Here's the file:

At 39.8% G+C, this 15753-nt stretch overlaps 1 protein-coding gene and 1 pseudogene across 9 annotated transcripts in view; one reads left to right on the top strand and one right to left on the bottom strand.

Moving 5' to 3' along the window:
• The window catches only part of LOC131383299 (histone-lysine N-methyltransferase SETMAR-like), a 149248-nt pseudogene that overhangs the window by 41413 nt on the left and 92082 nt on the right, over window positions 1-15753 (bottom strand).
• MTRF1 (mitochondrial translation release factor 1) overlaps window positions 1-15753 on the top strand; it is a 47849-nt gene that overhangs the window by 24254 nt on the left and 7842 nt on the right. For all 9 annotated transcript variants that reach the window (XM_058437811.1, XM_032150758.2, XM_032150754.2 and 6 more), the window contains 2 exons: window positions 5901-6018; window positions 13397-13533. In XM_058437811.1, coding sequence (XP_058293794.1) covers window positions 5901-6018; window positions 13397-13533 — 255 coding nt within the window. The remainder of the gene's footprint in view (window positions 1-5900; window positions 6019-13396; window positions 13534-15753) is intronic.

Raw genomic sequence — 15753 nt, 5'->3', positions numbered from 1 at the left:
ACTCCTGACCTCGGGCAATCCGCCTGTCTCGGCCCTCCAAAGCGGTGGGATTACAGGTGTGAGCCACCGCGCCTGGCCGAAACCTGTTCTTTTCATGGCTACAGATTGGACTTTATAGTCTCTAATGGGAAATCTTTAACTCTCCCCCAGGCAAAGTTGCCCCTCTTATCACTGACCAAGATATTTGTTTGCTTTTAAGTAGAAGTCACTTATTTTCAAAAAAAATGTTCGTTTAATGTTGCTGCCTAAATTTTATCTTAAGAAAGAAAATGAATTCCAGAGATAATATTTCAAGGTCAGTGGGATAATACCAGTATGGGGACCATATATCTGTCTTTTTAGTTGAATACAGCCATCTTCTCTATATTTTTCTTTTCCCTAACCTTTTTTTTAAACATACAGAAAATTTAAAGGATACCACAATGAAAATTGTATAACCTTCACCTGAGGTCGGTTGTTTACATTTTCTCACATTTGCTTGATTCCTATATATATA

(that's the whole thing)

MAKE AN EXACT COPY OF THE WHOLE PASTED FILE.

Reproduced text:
At 39.8% G+C, this 15753-nt stretch overlaps 1 protein-coding gene and 1 pseudogene across 9 annotated transcripts in view; one reads left to right on the top strand and one right to left on the bottom strand.

Moving 5' to 3' along the window:
• The window catches only part of LOC131383299 (histone-lysine N-methyltransferase SETMAR-like), a 149248-nt pseudogene that overhangs the window by 41413 nt on the left and 92082 nt on the right, over window positions 1-15753 (bottom strand).
• MTRF1 (mitochondrial translation release factor 1) overlaps window positions 1-15753 on the top strand; it is a 47849-nt gene that overhangs the window by 24254 nt on the left and 7842 nt on the right. For all 9 annotated transcript variants that reach the window (XM_058437811.1, XM_032150758.2, XM_032150754.2 and 6 more), the window contains 2 exons: window positions 5901-6018; window positions 13397-13533. In XM_058437811.1, coding sequence (XP_058293794.1) covers window positions 5901-6018; window positions 13397-13533 — 255 coding nt within the window. The remainder of the gene's footprint in view (window positions 1-5900; window positions 6019-13396; window positions 13534-15753) is intronic.

Raw genomic sequence — 15753 nt, 5'->3', positions numbered from 1 at the left:
ACTCCTGACCTCGGGCAATCCGCCTGTCTCGGCCCTCCAAAGCGGTGGGATTACAGGTGTGAGCCACCGCGCCTGGCCGAAACCTGTTCTTTTCATGGCTACAGATTGGACTTTATAGTCTCTAATGGGAAATCTTTAACTCTCCCCCAGGCAAAGTTGCCCCTCTTATCACTGACCAAGATATTTGTTTGCTTTTAAGTAGAAGTCACTTATTTTCAAAAAAAATGTTCGTTTAATGTTGCTGCCTAAATTTTATCTTAAGAAAGAAAATGAATTCCAGAGATAATATTTCAAGGTCAGTGGGATAATACCAGTATGGGGACCATATATCTGTCTTTTTAGTTGAATACAGCCATCTTCTCTATATTTTTCTTTTCCCTAACCTTTTTTTTAAACATACAGAAAATTTAAAGGATACCACAATGAAAATTGTATAACCTTCACCTGAGGTCGGTTGTTTACATTTTCTCACATTTGCTTGATTCCTATATATATA